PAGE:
The Kessler Foundation and the Heldrich Center for Workforce Development released a new research brief on disability and employment," "Strategies to Support Employer-Driven Initiatives to Recruit and Retain Employees with Disabilities." It explores a growing trend among employers to establish initiatives to increase the participation of workers with disabilities in their workplaces. These initiatives involve partnerships with local workforce and disability service organizations. Coordinated by a single agency (or small number of agencies), employers gain access to assistance and support services for recruitment, training, and job retention for employees with disabilities. This new brief, one in a series on disability and employment, examines the successful partnership initiatives that have enabled employers to hire people with disabilities. The brief profiles the following successful disability employment initiatives: 1. Walgreens Distribution Centers, which exceeded its target of hiring 30% of its Anderson, NC center's workforce through a partnership with disability service providers, and found that efficacy increased by 20%. 2.NOD's Bridges to Business program, which helped Lowe's establish a successful and sustainable hiring initiative for its distribution centers. 3.The Connecticut Bureau of Rehabilitation Services' Industry-Specific Training and Placement Program, which provided grants to five community rehabilitation providers to partner with major employers, eg, Lowe's, HomeGoods, Mohegan Sun Casino, CVS and Walgreens. 3. Wal-Mart's partnership with Project SEARCH, a school-to-work transition program, provides real-life work experiences that help young adults with disabilities explore careers and sample jobs that suit their skills and interests. 4.Reddwerks, a software company based in Austin, disability-friendly distribution management systems software has enabled employers to expand their pool of job candidates with disabilities.
On May 25, 2102, DOL/ETA issued Training and Employment Guidance Letter (TEGL) 31-11, "Update on Complying with Nondiscrimination Provisions: Criminal Record Restrictions and Disparate Impact Based on Race and National Origin. The purpose of this TEGL is to provide information about exclusions based on criminal records, and how they are relevant to the existing nondiscrimination obligations for the public workforce system and other entities that receive Federal financial assistance to operate Job Banks, provide assistance to job seekers in locating and obtaining employment,and assist employers by screening and referring qualified applicants.
On July 18, 2012, there was a Workforce3One webinar entitled,"Understanding the New Department of Labor Civil Rights Guidelines Governing Criminal Background Checks and Federally-Funded Workforce Development Programs." ETA Assistant Secretary was joined by DOL's Civil Rights Center and the Office of the Solicitor, as well as the National Employment Law Project, and the Oakland Private Industry, Inc. Reintegartion of fornerly incarcerated persons into communities is a priority for this Administration. Secretary Solis stated: "When someone serves time in our penal syutem, they should not face a lifetime sentence of unemployment when released..." DOL initiatives support reentry-Federal bonding protection for employers who hire people with a criminal record, reentry grants and programs and TEGL 31-11.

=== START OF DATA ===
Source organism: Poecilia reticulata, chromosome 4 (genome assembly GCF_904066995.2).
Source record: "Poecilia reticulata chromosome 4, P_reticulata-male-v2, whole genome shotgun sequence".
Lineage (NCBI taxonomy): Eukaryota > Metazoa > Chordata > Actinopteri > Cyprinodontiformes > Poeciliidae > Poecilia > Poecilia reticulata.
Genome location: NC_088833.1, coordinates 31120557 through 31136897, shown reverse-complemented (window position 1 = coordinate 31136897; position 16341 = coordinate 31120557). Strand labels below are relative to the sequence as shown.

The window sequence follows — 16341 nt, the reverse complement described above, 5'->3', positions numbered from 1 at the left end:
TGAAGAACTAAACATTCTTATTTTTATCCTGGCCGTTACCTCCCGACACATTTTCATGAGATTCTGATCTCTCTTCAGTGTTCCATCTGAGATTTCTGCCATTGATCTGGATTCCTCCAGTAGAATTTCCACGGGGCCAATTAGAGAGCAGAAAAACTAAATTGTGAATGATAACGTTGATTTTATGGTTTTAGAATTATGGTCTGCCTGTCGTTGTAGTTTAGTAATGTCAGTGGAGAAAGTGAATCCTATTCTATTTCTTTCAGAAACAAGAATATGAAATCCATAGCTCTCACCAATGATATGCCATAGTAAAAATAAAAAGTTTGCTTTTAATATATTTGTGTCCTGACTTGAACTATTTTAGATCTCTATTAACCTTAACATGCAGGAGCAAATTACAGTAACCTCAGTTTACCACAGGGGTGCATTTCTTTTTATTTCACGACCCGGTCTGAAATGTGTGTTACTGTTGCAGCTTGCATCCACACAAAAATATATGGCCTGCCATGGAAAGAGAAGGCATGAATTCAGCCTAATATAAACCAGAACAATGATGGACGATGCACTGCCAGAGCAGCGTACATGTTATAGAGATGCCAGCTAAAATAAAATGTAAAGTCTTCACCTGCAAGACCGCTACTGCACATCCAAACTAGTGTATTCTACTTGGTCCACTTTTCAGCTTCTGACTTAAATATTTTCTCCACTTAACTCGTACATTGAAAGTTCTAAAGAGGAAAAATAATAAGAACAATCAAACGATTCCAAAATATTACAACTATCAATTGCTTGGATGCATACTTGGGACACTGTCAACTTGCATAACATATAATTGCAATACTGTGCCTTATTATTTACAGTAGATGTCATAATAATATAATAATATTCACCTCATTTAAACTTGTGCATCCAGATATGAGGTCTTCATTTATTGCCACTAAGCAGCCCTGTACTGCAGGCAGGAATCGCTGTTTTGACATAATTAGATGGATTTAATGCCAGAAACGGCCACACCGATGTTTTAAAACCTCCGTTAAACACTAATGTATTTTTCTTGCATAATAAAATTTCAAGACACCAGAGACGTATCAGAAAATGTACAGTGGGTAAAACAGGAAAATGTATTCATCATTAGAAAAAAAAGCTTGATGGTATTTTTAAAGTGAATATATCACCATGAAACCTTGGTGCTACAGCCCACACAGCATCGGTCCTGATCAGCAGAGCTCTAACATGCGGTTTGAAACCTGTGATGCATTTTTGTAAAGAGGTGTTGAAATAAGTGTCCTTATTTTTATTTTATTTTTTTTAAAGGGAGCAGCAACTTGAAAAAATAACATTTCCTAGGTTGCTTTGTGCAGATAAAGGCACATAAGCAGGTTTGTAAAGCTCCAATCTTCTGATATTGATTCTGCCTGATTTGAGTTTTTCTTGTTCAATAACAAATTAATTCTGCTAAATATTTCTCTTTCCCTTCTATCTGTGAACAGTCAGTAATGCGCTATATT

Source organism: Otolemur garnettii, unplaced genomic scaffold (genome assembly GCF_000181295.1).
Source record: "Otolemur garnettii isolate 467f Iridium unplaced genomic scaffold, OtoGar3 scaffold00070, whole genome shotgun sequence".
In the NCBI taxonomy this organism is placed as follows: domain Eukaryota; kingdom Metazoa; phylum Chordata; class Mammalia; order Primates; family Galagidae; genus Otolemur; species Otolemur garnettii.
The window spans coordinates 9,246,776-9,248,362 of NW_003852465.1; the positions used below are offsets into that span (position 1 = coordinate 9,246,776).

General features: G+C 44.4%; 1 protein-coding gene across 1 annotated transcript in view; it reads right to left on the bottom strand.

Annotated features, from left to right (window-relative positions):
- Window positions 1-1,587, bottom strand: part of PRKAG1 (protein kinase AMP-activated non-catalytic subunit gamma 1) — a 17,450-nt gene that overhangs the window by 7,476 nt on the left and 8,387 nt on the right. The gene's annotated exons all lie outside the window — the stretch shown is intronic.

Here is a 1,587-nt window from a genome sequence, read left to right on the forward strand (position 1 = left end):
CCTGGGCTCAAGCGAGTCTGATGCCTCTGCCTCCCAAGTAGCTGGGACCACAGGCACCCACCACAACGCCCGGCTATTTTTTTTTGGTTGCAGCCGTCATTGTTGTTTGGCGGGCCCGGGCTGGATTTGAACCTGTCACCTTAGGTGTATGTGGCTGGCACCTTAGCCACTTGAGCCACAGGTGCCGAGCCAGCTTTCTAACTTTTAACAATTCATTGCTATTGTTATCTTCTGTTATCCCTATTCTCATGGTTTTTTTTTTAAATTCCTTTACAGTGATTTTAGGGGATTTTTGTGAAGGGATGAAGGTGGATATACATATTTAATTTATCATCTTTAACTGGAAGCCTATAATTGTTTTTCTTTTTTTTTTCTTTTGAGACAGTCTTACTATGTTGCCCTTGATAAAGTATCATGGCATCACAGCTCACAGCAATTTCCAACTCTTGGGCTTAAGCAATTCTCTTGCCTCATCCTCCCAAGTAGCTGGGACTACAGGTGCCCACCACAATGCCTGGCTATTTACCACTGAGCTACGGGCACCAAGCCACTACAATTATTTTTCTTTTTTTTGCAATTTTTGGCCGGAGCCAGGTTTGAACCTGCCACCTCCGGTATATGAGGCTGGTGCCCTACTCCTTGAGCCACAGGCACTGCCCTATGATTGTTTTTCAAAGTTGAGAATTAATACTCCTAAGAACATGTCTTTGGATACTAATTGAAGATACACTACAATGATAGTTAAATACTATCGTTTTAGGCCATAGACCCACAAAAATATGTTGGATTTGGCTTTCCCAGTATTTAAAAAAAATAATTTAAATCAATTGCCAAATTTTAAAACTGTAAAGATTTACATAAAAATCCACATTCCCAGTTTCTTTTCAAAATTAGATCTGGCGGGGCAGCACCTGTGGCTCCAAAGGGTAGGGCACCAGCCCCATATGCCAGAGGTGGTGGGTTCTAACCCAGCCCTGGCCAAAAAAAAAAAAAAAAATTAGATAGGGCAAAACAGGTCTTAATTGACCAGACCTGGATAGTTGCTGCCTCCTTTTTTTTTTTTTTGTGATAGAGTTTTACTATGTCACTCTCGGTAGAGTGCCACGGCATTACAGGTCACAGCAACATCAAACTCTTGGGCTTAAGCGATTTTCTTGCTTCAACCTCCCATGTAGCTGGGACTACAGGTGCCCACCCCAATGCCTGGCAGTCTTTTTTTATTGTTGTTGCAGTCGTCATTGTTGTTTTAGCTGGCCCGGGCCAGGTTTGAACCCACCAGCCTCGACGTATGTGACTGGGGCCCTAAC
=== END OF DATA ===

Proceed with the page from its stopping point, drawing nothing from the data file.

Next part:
Accommodating Employees in Manufacturing Settings According to the U.S. Department of Labor, manufacturing accounts for 9% of all jobs in the United States. Productivity is up 40% as factories have adopted new technologies and production processes. As a result, the industry demands more skilled, better trained workers. For new workers with disabilities and as our working population ages, it is imperative to consider providing job accommodations to enhance the productivity of these valuable workers. The Job Accommodation Network(JAN)developed this publication as a way to share accommodation situations and solutions from manufacturing industry jobs. For a more in depth discussion, access JAN's publications at AskJAN.org/media/atoz.htm. To discuss an accommodation situation with a consultant, contact JAN directly.
The Office of Personnel Management (OPM) has released its Report on the Employment of Individuals with Disabilities in the Federal Executive Branch covering employment in fiscal year 2011. The report was prepared in accordance with Executive Order 13548 on Increasing Federal Employment of Individuals with Disabilities. This order provides that the Federal government must become a model for the employment of individuals with disabilities. The order directs federal departments and agencies to improve their efforts to employ workers with disabilities and targeted disabilities through increased recruitment, hiring, and retention of these individuals. The report finds that by the end of fiscal year (FY) 2011, total permanent Federal employment for people with disabilities had increased from 187,313 in FY 2010 to 204,189, representing an increase from 10.7 to 11 percent. New hires who were people with disabilities totaled 18,738, representing an increase from 10.3 percent in FY 2010 to 14.7 percent in FY 2011. Additionally, there were 17,845 people with targeted disabilities working for the Federal government in FY 2011. Targeted disabilities include deafness, blindness, missing extremities, partial or complete paralysis, convulsive disorders, intellectual disabilities, mental illness, and genetic or physical condition affecting limbs and/or spine. In FY 2011, 1,247 people with disabilities were hired using the Schedule A appointing authority. The report provides data tables by Federal agency, and highlights cross-agency initiatives to meet the goals of E.O. 13548 and related executive orders. The report is available at http://www.opm.gov/diversityandinclusion/reports/disability/DisabilityReportFY11_07-24-12.pdf.